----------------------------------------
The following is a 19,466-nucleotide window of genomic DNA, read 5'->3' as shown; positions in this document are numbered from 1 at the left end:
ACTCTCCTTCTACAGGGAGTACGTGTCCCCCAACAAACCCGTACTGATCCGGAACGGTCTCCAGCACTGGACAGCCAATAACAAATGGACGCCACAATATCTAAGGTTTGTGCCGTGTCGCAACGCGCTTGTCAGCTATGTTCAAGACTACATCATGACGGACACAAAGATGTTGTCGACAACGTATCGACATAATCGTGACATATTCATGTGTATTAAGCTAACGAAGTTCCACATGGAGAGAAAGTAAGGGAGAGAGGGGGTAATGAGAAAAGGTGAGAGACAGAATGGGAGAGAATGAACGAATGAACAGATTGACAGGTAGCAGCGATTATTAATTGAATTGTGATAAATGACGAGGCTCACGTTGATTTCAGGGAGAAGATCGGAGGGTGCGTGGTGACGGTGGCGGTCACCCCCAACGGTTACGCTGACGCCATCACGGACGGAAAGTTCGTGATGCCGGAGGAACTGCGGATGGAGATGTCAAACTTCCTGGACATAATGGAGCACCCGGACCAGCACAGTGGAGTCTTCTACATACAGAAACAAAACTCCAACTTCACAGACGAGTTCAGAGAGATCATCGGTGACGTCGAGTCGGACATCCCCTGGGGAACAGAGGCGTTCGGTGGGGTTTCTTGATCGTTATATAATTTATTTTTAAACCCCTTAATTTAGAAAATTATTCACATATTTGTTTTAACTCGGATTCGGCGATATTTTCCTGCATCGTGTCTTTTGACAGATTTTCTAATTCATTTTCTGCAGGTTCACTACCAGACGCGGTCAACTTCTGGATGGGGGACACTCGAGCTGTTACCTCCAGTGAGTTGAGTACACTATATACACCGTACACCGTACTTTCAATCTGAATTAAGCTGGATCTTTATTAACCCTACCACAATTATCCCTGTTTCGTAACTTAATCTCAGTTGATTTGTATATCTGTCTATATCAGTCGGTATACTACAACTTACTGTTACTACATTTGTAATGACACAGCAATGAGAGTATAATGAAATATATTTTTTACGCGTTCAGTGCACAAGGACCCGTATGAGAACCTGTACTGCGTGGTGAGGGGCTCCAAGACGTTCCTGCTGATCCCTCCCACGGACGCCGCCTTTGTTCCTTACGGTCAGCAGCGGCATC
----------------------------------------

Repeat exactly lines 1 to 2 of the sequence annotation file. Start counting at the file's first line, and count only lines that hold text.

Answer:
The following is a 19,466-nucleotide window of genomic DNA, read 5'->3' as shown; positions in this document are numbered from 1 at the left end:
ACTCTCCTTCTACAGGGAGTACGTGTCCCCCAACAAACCCGTACTGATCCGGAACGGTCTCCAGCACTGGACAGCCAATAACAAATGGACGCCACAATATCTAAGGTTTGTGCCGTGTCGCAACGCGCTTGTCAGCTATGTTCAAGACTACATCATGACGGACACAAAGATGTTGTCGACAACGTATCGACATAATCGTGACATATTCATGTGTATTAAGCTAACGAAGTTCCACATGGAGAGAAAGTAAGGGAGAGAGGGGGTAATGAGAAAAGGTGAGAGACAGAATGGGAGAGAATGAACGAATGAACAGATTGACAGGTAGCAGCGATTATTAATTGAATTGTGATAAATGACGAGGCTCACGTTGATTTCAGGGAGAAGATCGGAGGGTGCGTGGTGACGGTGGCGGTCACCCCCAACGGTTACGCTGACGCCATCACGGACGGAAAGTTCGTGATGCCGGAGGAACTGCGGATGGAGATGTCAAACTTCCTGGACATAATGGAGCACCCGGACCAGCACAGTGGAGTCTTCTACATACAGAAACAAAACTCCAACTTCACAGACGAGTTCAGAGAGATCATCGGTGACGTCGAGTCGGACATCCCCTGGGGAACAGAGGCGTTCGGTGGGGTTTCTTGATCGTTATATAATTTATTTTTAAACCCCTTAATTTAGAAAATTATTCACATATTTGTTTTAACTCGGATTCGGCGATATTTTCCTGCATCGTGTCTTTTGACAGATTTTCTAATTCATTTTCTGCAGGTTCACTACCAGACGCGGTCAACTTCTGGATGGGGGACACTCGAGCTGTTACCTCCAGTGAGTTGAGTACACTATATACACCGTACACCGTACTTTCAATCTGAATTAAGCTGGATCTTTATTAACCCTACCACAATTATCCCTGTTTCGTAACTTAATCTCAGTTGATTTGTATATCTGTCTATATCAGTCGGTATACTACAACTTACTGTTACTACATTTGTAATGACACAGCAATGAGAGTATAATGAAATATATTTTTTACGCGTTCAGTGCACAAGGACCCGTATGAGAACCTGTACTGCGTGGTGAGGGGCTCCAAGACGTTCCTGCTGATCCCTCCCACGGACGCCGCCTTTGTTCCTTACGGTCAGCAGCGGCATC